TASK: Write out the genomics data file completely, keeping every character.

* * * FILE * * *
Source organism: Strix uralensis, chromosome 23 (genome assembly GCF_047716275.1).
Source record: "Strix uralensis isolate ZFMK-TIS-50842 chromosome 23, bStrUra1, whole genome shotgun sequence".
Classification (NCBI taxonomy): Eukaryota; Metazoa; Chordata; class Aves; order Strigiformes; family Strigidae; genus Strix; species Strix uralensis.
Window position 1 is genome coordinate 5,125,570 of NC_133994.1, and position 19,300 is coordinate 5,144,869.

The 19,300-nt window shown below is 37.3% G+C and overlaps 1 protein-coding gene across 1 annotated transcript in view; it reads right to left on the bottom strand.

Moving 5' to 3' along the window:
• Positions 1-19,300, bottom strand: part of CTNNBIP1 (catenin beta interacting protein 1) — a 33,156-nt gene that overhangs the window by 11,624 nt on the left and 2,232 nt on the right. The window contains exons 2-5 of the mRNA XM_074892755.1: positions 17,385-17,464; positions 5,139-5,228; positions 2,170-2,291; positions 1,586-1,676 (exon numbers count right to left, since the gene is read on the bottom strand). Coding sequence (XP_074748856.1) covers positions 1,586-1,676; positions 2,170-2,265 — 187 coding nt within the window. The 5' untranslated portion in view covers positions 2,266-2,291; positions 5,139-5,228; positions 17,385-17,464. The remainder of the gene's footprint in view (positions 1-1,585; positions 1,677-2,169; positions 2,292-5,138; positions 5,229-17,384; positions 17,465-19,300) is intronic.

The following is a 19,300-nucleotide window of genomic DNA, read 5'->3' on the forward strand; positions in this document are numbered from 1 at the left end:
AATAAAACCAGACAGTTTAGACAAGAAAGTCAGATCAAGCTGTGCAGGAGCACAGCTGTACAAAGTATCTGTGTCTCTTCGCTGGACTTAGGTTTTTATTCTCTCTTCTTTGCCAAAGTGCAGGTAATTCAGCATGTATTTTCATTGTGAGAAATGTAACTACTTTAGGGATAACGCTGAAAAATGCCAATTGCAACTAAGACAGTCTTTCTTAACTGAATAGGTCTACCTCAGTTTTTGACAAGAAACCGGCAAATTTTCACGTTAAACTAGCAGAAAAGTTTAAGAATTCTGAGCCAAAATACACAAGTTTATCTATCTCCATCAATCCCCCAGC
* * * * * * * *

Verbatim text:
Source organism: Strix uralensis, chromosome 23 (genome assembly GCF_047716275.1).
Source record: "Strix uralensis isolate ZFMK-TIS-50842 chromosome 23, bStrUra1, whole genome shotgun sequence".
Classification (NCBI taxonomy): Eukaryota; Metazoa; Chordata; class Aves; order Strigiformes; family Strigidae; genus Strix; species Strix uralensis.
Window position 1 is genome coordinate 5,125,570 of NC_133994.1, and position 19,300 is coordinate 5,144,869.

The 19,300-nt window shown below is 37.3% G+C and overlaps 1 protein-coding gene across 1 annotated transcript in view; it reads right to left on the bottom strand.

Moving 5' to 3' along the window:
• Positions 1-19,300, bottom strand: part of CTNNBIP1 (catenin beta interacting protein 1) — a 33,156-nt gene that overhangs the window by 11,624 nt on the left and 2,232 nt on the right. The window contains exons 2-5 of the mRNA XM_074892755.1: positions 17,385-17,464; positions 5,139-5,228; positions 2,170-2,291; positions 1,586-1,676 (exon numbers count right to left, since the gene is read on the bottom strand). Coding sequence (XP_074748856.1) covers positions 1,586-1,676; positions 2,170-2,265 — 187 coding nt within the window. The 5' untranslated portion in view covers positions 2,266-2,291; positions 5,139-5,228; positions 17,385-17,464. The remainder of the gene's footprint in view (positions 1-1,585; positions 1,677-2,169; positions 2,292-5,138; positions 5,229-17,384; positions 17,465-19,300) is intronic.

The following is a 19,300-nucleotide window of genomic DNA, read 5'->3' on the forward strand; positions in this document are numbered from 1 at the left end:
AATAAAACCAGACAGTTTAGACAAGAAAGTCAGATCAAGCTGTGCAGGAGCACAGCTGTACAAAGTATCTGTGTCTCTTCGCTGGACTTAGGTTTTTATTCTCTCTTCTTTGCCAAAGTGCAGGTAATTCAGCATGTATTTTCATTGTGAGAAATGTAACTACTTTAGGGATAACGCTGAAAAATGCCAATTGCAACTAAGACAGTCTTTCTTAACTGAATAGGTCTACCTCAGTTTTTGACAAGAAACCGGCAAATTTTCACGTTAAACTAGCAGAAAAGTTTAAGAATTCTGAGCCAAAATACACAAGTTTATCTATCTCCATCAATCCCCCAGC